You know, there’s only so long you can be a good sport without beginning to get mad. When I saw that the subject of one of my favorite comedies was going to be wrestling, I dared to hope. Not that my sport would be mentioned, but that it would be ignored. I hoped the victim of the lampooning would be wrestling of the professional variety. Perhaps, I thought, they won’t get around to making amateur wrestling look stupid once again. That’s what I get for hoping.
The plot did indeed feature the boys going to a WWE show, getting fired up, then seeking out the school’s wrestling coach the next day. The boys show up for class dressed out in singlets and headgear. In real life kids wear t-shirts and shorts. The coach is also dressed in such a way as to make him look ridiculous. I guess that was the point, though I’ve never seen anyone coach practice dressed in a low cut freestyle singlet, and I’ve been around a long time. When the coach tries to show his new students the fundamentals of referee’s position, they recoil as though they were being molested. “Dude, this is gay!” they protest, and flee the scene. To add insult to injury, the coach is later portrayed as a pedophile with gay porn on his IPod.
Now I don’t have such a stick up my butt that I can’t laugh along with an audience who might find the finer points of wrestling amusing, but where, I ask you, are the positive images of amateur wrestling? Whether it’s South Park or The Pacifier, amateur wrestling is always portrayed at best as ludicrous, at worst, aberrant. I even remember a TV series from the early 90’s (I’ll Fly Away) where the two protagonists are presented their wrestling uniforms in a bizarre naked ritual that would make any parent wonder about a sport where such things are countenanced. Well, mom and dad, they aren’t.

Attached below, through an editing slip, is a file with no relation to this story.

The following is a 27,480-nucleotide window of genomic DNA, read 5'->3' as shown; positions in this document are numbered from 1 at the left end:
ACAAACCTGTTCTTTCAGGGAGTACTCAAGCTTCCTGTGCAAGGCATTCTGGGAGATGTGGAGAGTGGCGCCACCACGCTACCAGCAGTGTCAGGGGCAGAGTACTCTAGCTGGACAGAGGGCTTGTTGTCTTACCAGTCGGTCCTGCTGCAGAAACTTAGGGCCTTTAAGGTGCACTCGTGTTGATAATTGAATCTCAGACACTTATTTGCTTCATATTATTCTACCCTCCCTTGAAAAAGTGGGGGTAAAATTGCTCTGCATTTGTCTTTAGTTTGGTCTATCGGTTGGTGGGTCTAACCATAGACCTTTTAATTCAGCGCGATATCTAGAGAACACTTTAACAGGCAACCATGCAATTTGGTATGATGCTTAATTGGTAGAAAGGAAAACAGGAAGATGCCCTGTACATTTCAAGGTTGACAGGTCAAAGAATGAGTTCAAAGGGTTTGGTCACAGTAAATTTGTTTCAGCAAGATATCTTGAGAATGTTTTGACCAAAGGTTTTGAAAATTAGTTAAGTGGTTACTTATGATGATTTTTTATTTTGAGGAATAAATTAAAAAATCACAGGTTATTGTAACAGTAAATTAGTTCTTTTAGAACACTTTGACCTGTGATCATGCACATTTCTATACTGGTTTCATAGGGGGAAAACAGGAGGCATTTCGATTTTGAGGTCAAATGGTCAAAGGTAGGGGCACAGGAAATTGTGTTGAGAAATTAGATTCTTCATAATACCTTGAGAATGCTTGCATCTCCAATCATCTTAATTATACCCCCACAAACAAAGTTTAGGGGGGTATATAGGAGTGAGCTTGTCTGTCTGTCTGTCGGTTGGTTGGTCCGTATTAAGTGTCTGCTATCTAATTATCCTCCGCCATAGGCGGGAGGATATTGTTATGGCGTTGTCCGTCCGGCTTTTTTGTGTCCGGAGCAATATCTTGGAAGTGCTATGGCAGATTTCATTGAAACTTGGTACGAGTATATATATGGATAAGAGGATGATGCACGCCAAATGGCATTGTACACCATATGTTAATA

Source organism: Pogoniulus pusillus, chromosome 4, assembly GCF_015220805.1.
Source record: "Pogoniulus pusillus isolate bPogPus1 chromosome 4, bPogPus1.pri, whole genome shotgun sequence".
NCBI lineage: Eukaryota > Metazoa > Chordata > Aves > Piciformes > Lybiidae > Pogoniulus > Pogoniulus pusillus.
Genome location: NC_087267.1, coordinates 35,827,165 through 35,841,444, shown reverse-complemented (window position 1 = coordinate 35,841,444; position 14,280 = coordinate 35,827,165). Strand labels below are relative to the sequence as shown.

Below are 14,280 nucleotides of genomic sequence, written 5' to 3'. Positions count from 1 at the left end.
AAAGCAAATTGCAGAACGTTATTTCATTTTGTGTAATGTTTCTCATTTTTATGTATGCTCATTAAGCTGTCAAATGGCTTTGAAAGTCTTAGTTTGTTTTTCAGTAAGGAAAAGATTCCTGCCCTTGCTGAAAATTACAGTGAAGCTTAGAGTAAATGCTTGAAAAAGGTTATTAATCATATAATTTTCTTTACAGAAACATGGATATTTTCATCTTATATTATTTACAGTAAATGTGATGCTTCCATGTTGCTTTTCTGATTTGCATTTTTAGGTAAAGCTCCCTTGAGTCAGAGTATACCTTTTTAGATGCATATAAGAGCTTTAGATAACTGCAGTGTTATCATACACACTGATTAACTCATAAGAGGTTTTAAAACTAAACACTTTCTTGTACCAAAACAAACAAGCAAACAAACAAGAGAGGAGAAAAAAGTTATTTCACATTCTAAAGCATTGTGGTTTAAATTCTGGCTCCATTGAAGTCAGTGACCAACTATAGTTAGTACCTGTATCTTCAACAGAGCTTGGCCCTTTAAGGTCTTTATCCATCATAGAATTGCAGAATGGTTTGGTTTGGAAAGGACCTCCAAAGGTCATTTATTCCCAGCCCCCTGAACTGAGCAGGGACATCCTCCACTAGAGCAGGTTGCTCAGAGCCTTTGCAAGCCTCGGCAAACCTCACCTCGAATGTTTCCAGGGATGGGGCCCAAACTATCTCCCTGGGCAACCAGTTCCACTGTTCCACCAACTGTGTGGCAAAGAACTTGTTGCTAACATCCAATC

In fact, I can remember only one example when wrestling was made to look cool. Wrestlers all know what I’m talking about. VisionQuest. While the 1985 Matthew Modine vehicle now looks dated (complete with mullets, jeri curls, and a young Madonna bogeying in the background) it’s still the only time cinema has shown the wrestling experience with a nod to realism and accuracy in its positive portrayal.
In real life few kids are dumb enough to expect a boxing ring at practice, and they are always intrigued and interested in what they do find. What tends to attract new recruits is the idea of single combat, and once they see the older boys hitting double legs, hip throws, and cradles, they usually can’t wait to see more. The stuff they see on TV is flashy and exciting, but real wrestling works. When they actually learn how to take someone down and pin them, they can’t get enough. And while I’ve had many self conscious boys express reluctance to put on the spandex singlet, I’ve never once in all my years had someone yell, “Dude, this is gay!” and run out of the joint.
I did, however, once encounter a group of boys who thought they might be joining a professional troupe. One year five Hispanic students of mine did show up the first day of practice rather colorfully attired. All five wore genuine leather Mexican luchadore masks along with their purple and gold Lumpkin County t-shits. One even had his headgear bucked over the mask. As Homer Simpson once confided, “Down there, it’s a real sport!” They were an immediate hit. The other boys thought it was the coolest thing ever. When they found out different, no one quit. Four out of the five stuck with the team, and one even became a state champion.
As for those immature souls who think the sport is gay, they usually take care of themselves. Those who can’t handle being touched don’t last long, and those who can’t handle being physically dominated by another person soon weed themselves out. Those that remain are in for an experience like no other sport in the world. Most parents become intense fans. I even had one mother exclaim, “This is the most exciting thing I’ve ever seen!” I just wish all the Hollywood screenwriters who see wrestling as a source of cheap laughs were made to go even one period with the coaches they portray so negatively. Then we might be the ones laughing.